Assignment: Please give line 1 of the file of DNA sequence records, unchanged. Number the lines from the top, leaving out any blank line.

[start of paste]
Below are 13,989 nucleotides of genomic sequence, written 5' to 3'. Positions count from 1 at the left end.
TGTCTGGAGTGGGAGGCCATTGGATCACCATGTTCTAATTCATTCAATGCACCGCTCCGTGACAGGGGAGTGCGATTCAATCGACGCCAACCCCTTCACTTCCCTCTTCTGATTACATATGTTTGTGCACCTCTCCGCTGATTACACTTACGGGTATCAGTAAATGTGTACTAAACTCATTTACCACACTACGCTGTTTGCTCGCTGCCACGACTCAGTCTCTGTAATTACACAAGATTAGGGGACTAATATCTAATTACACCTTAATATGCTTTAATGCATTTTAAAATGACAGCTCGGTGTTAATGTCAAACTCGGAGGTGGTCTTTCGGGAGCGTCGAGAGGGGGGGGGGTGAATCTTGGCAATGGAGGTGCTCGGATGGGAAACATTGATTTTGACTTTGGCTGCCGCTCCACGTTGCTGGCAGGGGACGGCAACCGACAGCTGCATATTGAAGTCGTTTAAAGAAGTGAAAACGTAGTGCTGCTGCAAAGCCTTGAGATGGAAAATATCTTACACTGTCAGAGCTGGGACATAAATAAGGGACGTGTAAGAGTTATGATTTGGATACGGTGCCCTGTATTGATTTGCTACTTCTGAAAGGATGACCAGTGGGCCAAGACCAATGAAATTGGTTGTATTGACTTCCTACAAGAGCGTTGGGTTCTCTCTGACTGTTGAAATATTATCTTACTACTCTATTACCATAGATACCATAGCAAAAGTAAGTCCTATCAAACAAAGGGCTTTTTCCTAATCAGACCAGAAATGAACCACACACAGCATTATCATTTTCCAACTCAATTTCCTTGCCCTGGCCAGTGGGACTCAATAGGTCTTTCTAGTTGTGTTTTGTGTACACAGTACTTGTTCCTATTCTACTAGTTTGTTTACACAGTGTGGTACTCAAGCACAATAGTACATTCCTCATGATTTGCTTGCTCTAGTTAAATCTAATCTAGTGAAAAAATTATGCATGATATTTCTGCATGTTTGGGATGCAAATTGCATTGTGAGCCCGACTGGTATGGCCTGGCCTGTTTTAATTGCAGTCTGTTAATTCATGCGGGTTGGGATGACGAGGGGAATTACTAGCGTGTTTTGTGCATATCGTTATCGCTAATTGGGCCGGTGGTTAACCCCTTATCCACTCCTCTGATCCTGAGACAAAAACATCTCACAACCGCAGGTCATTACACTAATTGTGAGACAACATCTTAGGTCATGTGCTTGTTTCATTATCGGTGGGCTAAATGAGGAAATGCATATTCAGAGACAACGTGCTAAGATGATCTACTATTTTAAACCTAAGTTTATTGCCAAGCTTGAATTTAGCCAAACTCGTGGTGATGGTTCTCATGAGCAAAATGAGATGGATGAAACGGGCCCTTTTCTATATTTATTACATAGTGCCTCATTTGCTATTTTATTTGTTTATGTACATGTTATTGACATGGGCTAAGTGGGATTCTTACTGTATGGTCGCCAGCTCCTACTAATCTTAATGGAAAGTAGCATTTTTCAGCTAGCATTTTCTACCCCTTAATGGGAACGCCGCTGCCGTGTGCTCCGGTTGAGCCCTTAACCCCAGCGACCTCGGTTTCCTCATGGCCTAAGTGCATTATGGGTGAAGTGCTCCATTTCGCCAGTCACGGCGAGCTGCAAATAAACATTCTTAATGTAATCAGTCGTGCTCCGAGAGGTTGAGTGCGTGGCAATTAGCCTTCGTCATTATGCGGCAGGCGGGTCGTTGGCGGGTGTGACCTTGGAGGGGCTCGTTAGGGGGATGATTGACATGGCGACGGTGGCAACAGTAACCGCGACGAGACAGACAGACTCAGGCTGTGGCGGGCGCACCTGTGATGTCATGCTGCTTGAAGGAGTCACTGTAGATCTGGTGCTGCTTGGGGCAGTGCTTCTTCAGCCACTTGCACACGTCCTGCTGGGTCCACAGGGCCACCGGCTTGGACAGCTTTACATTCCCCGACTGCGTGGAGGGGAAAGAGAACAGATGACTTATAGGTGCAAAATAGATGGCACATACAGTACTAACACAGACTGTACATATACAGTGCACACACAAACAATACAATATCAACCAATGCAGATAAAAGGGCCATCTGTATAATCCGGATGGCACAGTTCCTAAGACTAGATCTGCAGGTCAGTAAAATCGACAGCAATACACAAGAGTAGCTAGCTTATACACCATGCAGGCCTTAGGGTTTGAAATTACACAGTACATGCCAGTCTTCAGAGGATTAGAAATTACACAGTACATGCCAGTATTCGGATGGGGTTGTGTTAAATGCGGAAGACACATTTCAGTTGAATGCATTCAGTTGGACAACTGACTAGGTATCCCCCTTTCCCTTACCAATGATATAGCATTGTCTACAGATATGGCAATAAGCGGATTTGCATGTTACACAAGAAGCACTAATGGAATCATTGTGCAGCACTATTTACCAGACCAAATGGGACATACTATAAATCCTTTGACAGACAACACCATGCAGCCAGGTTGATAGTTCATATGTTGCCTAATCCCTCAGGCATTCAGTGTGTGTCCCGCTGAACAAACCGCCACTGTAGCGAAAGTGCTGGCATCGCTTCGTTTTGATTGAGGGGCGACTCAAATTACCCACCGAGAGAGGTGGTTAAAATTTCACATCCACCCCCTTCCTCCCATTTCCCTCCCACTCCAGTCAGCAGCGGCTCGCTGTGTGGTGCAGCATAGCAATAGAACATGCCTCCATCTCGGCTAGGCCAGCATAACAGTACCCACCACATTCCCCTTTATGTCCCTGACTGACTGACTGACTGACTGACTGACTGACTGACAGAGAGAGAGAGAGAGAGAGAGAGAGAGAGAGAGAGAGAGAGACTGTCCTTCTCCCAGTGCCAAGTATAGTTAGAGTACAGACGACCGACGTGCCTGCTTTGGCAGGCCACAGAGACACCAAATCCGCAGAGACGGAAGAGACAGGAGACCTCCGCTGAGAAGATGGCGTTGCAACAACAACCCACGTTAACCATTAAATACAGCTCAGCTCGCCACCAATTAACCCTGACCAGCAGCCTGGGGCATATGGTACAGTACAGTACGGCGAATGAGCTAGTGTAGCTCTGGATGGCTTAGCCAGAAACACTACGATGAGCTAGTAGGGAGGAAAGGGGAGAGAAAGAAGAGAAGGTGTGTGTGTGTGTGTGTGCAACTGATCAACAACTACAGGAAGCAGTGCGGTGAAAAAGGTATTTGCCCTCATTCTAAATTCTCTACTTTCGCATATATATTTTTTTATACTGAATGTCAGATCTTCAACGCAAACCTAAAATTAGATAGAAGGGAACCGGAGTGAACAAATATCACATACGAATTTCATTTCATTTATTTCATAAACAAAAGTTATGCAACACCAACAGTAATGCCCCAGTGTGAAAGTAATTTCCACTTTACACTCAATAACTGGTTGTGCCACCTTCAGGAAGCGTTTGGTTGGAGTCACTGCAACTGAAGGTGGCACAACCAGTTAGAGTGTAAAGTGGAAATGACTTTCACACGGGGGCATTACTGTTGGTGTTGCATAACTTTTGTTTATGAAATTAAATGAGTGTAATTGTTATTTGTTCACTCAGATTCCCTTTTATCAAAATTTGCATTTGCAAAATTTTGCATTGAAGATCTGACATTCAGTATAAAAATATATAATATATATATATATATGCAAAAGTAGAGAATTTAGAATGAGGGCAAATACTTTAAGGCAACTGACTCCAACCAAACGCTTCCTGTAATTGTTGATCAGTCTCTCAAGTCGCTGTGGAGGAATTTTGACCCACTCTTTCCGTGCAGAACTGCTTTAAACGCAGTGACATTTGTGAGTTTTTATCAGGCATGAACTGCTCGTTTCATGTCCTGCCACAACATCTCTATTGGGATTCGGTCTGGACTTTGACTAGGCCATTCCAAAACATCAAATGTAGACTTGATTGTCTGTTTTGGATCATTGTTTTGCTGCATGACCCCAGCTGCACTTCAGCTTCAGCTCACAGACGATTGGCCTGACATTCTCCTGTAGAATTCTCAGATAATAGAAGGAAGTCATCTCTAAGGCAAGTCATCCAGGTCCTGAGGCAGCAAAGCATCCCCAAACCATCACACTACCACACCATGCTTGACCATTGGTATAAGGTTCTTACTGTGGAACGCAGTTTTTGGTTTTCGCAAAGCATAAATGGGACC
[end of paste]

Below are 13,989 nucleotides of genomic sequence, written 5' to 3'. Positions count from 1 at the left end.